Some forecasts have estimated online holiday sales will top $100 billion this year, and UPS, FedEx and Amazon alone were expected to hire more than 250,000 seasonal workers to help cope with the deluge of packages.

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Technology has made it easier than ever to buy gifts online and track the spoils of your spending spree as they make their way from retailers’ warehouses to the doorstep in time for the holidays.

But for all the talk of packages being delivered by drones, this year’s record-setting online sales still depend on humans to handle the last leg of the journey — people like Dave Knudsen, who will spend the final days of the year battling traffic and unpredictable Chicago weather, speed walking up and down driveways and across lawns while lugging packages light and heavy.

A UPS driver for more than three decades, Knudsen, 54, of St. Charles, Illinois, will carry thousands of the nearly 2 billion packages shipping companies expect to deliver this holiday season.

Want a front-row seat to see online holiday shopping’s thriving role in the economy? Spend an hour in the fold-down seat next to a driver, as I did recently while Knudsen steered his boxy-brown truck around Geneva, a route he’s had for the past 28 years.

Some forecasts have estimated online holiday sales will top $100 billion this year, and UPS, FedEx and Amazon alone were expected to hire more than 250,000 seasonal workers to help cope with the deluge of packages.

The size of the holiday surge took UPS by surprise, leading to slight delays and more overtime for many drivers during a post-Cyber Monday backlog the company said has since cleared.

UPS expects to have delivered 750 million packages worldwide between Thanksgiving and New Year’s Eve. FedEx is anticipating 380 million to 400 million, while the U.S. Postal Service said it will be busier still, delivering nearly 850 million.

Package carriers like UPS say they’re expecting a record number of deliveries this holiday season.

For drivers like Knudsen, that can mean routes with more than twice the typical number of stops. His average day includes about 140. But between Thanksgiving and New Year’s Eve, “average” jumps to 300, with a couple of days topping 400.

On his busiest day the week after Thanksgiving, he delivered 650 packages, according to the small black notebook in which he records each day’s total. If trends from previous years hold, this week will be even busier.

Knudsen has worked for UPS for 37 years, 32 as a full-time driver. He was too nice to say so, but there’s no question a visitor on his truck slowed him down.

That’s because there is room for only two people in the truck, and I claimed the seat normally taken by his son David Knudsen, 22, one of UPS’ 95,000 seasonal hires. David Knudsen works as a driver’s helper while on break from college, and runs packages to doors, sorts boxes in the back and generally speeds things along.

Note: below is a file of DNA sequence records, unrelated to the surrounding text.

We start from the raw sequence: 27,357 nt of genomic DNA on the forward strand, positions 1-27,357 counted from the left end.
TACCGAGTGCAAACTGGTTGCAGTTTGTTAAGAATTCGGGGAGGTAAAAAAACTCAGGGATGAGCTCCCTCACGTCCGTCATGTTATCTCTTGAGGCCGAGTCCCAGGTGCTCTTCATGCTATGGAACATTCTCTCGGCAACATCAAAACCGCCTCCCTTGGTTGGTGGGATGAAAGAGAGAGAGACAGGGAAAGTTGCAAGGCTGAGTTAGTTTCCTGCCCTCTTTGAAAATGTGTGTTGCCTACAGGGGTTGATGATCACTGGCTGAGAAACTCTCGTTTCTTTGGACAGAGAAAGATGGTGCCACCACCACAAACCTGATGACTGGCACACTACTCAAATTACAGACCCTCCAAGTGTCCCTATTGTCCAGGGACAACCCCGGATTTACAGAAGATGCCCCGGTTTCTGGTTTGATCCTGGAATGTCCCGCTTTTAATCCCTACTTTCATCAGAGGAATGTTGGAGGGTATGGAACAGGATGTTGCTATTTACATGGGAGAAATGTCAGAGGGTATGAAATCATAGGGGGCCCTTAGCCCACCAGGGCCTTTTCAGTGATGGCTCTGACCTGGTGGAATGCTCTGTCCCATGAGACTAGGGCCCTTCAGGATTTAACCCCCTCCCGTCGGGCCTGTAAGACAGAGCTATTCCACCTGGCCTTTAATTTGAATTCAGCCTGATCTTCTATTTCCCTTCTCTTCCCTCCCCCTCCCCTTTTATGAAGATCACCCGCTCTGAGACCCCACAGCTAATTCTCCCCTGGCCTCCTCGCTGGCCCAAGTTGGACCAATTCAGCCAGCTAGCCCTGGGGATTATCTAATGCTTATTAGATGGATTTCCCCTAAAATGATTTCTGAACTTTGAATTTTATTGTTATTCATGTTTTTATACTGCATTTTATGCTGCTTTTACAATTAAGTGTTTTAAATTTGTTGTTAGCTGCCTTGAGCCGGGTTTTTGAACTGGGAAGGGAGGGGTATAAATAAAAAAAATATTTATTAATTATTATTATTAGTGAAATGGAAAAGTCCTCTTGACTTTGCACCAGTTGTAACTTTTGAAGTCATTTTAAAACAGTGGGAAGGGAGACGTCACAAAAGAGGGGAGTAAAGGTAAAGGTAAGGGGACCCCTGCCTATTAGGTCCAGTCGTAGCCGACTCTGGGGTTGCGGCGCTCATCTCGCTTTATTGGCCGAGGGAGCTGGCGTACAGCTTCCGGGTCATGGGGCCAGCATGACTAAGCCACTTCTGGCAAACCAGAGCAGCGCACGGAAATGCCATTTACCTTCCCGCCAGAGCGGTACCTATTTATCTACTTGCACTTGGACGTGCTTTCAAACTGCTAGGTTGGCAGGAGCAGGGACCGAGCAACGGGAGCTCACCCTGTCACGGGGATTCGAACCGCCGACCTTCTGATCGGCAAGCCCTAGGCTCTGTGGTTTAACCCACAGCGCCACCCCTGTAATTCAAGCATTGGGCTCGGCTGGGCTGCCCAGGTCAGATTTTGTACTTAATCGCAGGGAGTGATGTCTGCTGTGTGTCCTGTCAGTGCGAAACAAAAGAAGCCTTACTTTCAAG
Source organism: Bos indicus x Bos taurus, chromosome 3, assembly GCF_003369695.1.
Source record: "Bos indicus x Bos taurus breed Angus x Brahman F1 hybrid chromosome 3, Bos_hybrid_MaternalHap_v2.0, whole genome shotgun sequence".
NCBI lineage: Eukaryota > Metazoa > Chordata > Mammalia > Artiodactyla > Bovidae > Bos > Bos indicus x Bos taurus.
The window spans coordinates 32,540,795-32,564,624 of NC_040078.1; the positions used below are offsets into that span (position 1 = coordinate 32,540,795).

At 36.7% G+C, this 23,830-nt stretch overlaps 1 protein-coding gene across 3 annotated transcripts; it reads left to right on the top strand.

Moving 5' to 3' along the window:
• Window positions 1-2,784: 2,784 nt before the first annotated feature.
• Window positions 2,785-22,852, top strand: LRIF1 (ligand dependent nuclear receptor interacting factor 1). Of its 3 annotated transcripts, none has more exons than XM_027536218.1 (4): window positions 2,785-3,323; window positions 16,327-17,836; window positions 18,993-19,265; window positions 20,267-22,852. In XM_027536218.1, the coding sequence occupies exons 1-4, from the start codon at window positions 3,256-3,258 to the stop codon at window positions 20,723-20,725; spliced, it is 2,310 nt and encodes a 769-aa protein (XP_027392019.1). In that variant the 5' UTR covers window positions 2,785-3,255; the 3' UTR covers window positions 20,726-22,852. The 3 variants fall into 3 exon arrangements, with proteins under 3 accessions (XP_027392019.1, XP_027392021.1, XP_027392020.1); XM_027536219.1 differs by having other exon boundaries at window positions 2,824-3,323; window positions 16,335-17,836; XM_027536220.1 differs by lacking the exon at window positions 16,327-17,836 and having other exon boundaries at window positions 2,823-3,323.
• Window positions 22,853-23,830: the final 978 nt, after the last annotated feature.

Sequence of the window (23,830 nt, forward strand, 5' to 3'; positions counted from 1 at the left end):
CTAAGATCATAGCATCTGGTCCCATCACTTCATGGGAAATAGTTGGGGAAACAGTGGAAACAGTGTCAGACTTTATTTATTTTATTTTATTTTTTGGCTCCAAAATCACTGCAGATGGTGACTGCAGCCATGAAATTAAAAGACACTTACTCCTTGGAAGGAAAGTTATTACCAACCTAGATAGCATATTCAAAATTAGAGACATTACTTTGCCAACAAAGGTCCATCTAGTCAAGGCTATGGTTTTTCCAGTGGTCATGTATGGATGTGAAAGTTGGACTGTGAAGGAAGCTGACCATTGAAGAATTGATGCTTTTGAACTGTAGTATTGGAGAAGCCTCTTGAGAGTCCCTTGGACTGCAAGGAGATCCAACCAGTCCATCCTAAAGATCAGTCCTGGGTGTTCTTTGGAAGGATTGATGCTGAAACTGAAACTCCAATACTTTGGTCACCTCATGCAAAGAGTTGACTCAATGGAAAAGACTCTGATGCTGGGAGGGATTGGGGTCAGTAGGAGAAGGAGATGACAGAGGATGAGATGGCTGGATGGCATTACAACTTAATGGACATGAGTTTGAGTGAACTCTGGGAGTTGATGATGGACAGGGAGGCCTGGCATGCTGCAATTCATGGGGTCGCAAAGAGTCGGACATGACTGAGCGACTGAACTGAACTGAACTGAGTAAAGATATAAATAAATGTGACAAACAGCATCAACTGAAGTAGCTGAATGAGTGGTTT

Every action took me a few seconds longer than the elder Knudsen, even fastening my seat belt after each stop. When you’re making hundreds of stops a day, those seconds add up.

Knudsen’s day starts at 8:45 a.m. at UPS’ Addison distribution center, though he often shows up early to check out his route and see how the truck — the same one every day — is loaded.

Dozens of packages are lined up along two shelves that run the length of both sides of the truck, organized with boxes for the earliest stops closest to Knudsen’s seat and the last stops in the back.

“They load it up with eight hours’ worth of work,” he said.

Deliveries to businesses are usually handled in the morning and residential drop-offs in the afternoon. At each stop, he uses a handheld device to scan each package, recording when and where it was left. The device also lays out each stop on the day’s itinerary.

Routes are designed to be as efficient as possible, Knudsen said, but there is some flexibility if he knows a customer needs an early arrival. Sometimes, that’s a business that needs a shipment ASAP, but he’s also helped a cigar enthusiast who liked to get his shipments before starting his second-shift job, he said.

The subdivision we drove around has lots of young parents, who order items online year-round, Knudsen said. “It’s so convenient, why wouldn’t you?” he said.

That afternoon, the truck held plenty of boxes from Wal-Mart and Amazon. One house got six identical boxes marked with the name of a nursing-products-maker, but most packages are nondescript brown cardboard.

Knudsen frequently gets asked whether he thinks about what’s inside those boxes, but he stopped pondering that 30 years ago.

He’s gotten to know the residents on his route over the years, and said hi to the few passers-by out on a weekday afternoon. The neighborhood has some delivery-driver-friendly perks, like homes with overhanging porches and bushes — the kinds of places drivers look for to shield packages from the elements. At others, he slipped lightweight boxes under a welcome mat or behind a hinged glass door.

Most people don’t appreciate how physically demanding the job is, he said. It was about 30 degrees, but Knudsen decided to forgo UPS’ insulated brown jacket in favor of a lightweight long-sleeve shirt.

Every box, regardless of size or weight, is moved by hand. Even if a driver decides to roll a delivery to a customer’s door on the hand truck hanging by the racks of boxes, he or she still has to lug it to the sidewalk. With 300 stops a day, the pounds add up.

Knudsen credits good genes for his ability to keep up, along with the daily routine. Even if you don’t feel great in the morning, “you’ll work out the kinks by noon,” he said.

“This time of year, you go to bed early, and you do what you need to do to not get sick,” Knudsen said.